Carol Mayer’s defense of her daughter Kiley Miller’s impassioned plea for changes she wants in the Powerdam area of Mill Creek Canyon (“Mill Creek Deserves Better,” Moab Sun News, June 14-20) is a testament to family loyalty, but paints an incomplete portrait of the situation.
Suggesting that people enter the canyon on the Potato Salad Hill (PSH) side, at this point in time, is highly irresponsible. There is no infrastructure there, huge potential for user conflicts, (PSH is a motorized hill-climb area) and there is no clear way to get onto the trail from PSH. Add to that a rocky one-lane road down to the lower section, and a long, dusty, bumpy road from Sand Flats to the parking area, and the potential for concern for public safety is real.
If it were to be determined that this is to be the one and only vehicle entrance to the canyon, a lot of planning, huge financial resources and much work would have to go into ensuring protection of the natural areas.
Almost a quarter of a million dollars has been spent by a variety of entities over the last three years on watershed improvements, much in that area. To have that work undone by sending people to an unimproved and very tricky entrance is a mistake and an affront to those who have done the hard work.
Incorporating Mill Creek into Sand Flats is not a viable option at this time.
Multiple complex issues arise from that suggestion, something that is well known to people involved in looking for solutions to overcrowding at the Powerdam area.
Speaking of that, I decided to hire someone to check the parking lot for me every day, from between 3:30 and 5 p.m. This person counts cars in the lot, and illegally parked cars, and then submits photos to me. We are on day six now, and in that time, there was only one day when the lot was full. On that day, two cars were parked illegally along the road near the parking lot. Most of the other days, the lot was not even full.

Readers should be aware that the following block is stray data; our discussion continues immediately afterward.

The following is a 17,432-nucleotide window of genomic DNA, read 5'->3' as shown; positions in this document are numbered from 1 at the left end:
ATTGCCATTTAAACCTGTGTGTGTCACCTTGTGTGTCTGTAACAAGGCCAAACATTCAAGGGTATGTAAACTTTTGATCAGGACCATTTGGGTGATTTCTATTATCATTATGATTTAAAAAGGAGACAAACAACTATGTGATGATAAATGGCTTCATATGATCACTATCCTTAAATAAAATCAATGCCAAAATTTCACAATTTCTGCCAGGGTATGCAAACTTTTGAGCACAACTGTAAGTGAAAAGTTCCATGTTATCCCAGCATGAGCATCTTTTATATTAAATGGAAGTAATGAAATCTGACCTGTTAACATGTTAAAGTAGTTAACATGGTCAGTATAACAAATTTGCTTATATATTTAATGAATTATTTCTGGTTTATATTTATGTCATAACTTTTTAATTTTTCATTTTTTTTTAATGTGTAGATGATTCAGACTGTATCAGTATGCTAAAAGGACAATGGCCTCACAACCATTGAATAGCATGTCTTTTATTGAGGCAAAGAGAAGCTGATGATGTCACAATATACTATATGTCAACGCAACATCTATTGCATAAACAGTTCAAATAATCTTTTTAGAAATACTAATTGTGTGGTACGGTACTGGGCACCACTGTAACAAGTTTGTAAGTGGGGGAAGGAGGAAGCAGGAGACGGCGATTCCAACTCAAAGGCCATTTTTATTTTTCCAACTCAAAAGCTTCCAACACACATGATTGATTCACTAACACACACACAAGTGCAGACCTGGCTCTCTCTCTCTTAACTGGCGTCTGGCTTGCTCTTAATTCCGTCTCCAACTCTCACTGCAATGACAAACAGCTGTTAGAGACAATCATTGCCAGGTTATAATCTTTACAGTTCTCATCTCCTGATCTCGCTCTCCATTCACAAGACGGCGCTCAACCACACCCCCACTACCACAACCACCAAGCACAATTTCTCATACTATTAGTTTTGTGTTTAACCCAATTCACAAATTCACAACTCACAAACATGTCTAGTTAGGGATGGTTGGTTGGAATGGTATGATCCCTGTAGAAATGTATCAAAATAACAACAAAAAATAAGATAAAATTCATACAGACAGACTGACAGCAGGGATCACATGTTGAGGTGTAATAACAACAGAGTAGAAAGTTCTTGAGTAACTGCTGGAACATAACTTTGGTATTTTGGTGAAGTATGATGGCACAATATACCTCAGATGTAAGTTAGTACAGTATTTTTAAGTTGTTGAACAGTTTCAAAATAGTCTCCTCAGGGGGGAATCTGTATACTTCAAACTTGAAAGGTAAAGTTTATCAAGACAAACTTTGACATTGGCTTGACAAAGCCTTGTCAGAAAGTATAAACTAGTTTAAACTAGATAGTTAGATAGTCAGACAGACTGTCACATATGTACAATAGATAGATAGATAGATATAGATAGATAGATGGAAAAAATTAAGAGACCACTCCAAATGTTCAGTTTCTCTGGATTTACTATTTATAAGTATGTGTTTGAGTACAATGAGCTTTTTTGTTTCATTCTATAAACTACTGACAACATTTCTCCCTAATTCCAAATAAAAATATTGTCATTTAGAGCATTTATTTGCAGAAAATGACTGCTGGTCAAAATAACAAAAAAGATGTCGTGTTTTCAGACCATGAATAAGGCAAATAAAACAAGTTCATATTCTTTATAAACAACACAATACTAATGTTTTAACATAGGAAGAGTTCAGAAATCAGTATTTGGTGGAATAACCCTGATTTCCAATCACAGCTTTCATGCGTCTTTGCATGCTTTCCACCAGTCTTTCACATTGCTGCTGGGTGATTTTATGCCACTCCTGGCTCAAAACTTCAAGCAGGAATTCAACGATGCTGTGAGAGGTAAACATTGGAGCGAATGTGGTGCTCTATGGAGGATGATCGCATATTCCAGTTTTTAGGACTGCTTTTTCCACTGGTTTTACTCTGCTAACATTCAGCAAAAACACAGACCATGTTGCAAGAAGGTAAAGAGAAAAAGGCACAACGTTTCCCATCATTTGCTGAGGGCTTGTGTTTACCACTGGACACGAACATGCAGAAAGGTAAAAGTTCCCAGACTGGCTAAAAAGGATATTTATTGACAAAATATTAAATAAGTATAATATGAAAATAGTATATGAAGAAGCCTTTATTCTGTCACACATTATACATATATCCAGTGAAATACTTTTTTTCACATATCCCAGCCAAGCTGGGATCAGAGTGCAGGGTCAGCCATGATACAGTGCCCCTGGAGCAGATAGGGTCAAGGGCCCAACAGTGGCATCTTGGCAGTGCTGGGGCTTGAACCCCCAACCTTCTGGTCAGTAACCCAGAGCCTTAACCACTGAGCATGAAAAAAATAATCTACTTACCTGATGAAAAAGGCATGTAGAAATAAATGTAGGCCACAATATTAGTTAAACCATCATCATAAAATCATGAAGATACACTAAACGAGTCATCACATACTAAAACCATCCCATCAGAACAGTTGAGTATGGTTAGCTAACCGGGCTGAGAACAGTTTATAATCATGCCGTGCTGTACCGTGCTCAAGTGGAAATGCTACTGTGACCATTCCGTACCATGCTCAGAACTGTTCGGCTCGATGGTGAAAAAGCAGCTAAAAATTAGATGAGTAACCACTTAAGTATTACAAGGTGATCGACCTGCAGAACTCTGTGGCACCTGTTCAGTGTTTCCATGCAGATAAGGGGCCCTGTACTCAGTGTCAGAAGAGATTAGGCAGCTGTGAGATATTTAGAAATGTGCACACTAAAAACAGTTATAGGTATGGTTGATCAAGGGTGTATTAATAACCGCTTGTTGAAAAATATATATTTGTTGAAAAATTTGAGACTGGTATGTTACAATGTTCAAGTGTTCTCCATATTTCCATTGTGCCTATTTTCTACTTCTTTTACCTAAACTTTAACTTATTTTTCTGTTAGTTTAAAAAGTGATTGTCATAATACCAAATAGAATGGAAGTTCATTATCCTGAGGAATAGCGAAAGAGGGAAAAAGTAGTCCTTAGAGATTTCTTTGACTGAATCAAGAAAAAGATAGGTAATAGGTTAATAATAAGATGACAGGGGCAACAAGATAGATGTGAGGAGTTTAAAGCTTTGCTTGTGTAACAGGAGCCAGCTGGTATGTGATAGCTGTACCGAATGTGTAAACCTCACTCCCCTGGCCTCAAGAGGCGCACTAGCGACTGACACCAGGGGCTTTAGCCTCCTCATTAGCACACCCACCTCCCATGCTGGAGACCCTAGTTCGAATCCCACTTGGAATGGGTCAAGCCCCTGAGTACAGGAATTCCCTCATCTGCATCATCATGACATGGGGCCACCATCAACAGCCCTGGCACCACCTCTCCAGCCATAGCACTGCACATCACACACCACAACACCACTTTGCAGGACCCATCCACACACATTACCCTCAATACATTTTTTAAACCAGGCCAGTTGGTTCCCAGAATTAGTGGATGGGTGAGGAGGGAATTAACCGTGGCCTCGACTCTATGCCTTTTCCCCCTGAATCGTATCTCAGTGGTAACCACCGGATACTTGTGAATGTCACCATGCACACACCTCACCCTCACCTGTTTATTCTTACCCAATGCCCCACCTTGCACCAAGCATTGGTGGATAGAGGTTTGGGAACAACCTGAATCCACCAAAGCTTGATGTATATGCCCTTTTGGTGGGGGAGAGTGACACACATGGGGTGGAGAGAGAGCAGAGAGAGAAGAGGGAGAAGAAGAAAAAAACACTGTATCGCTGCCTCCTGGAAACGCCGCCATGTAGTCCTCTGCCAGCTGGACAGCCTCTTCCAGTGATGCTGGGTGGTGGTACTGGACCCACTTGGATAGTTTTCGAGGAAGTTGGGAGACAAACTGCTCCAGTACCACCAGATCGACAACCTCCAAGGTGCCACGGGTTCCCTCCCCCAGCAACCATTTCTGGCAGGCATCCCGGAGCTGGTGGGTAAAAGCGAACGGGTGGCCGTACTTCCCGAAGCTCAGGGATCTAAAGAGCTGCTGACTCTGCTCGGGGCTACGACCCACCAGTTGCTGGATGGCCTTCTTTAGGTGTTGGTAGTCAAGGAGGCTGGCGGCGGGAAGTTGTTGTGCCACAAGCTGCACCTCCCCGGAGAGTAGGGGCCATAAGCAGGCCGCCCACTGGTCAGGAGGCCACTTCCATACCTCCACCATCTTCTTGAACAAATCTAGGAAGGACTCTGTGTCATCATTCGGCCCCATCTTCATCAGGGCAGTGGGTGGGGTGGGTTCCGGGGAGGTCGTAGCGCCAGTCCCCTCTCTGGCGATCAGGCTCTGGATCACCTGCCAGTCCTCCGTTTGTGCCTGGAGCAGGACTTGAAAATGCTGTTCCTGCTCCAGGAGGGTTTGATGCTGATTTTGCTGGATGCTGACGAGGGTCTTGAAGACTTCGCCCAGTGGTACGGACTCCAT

In my experience, there are a few major weekends that bring crazy numbers of people to the canyon, just as they do to many places in town. By addressing these weekends and taking measures ahead of those times, we can make a bad situation livable while investigating good, healthy long-term solutions.
The Grand County Sheriff’s Office is going to install more “No Parking” signs, and add a “Vehicles will be towed at owner’s expense” notation to those signs. This will greatly reduce the number of people parking illegally, but only addresses part of the problem.
How can we, as a community, maintain the beauty of our natural lands when they are being “loved to death”? I suggest that people get involved in doing preventative maintenance and restoration of damaged areas. That can make all the difference between seeing our precious lands turn into “dead” zones, and their staying healthy. To that end, I run a little rag-tag group known as “Fix Mix,” in which small groups go out and do protective and restoration work on public lands in the region. It can make quite a difference. Join us!
My heart goes out to the residents affected by the traffic going down the road past their homes. I truly get it. But they did choose to build on a road leading to a popular destination, and many are longtime locals who were aware of this issue.
I think there are ways to make several small changes that can add up to creating a more positive experience for everybody. And that is a win-win.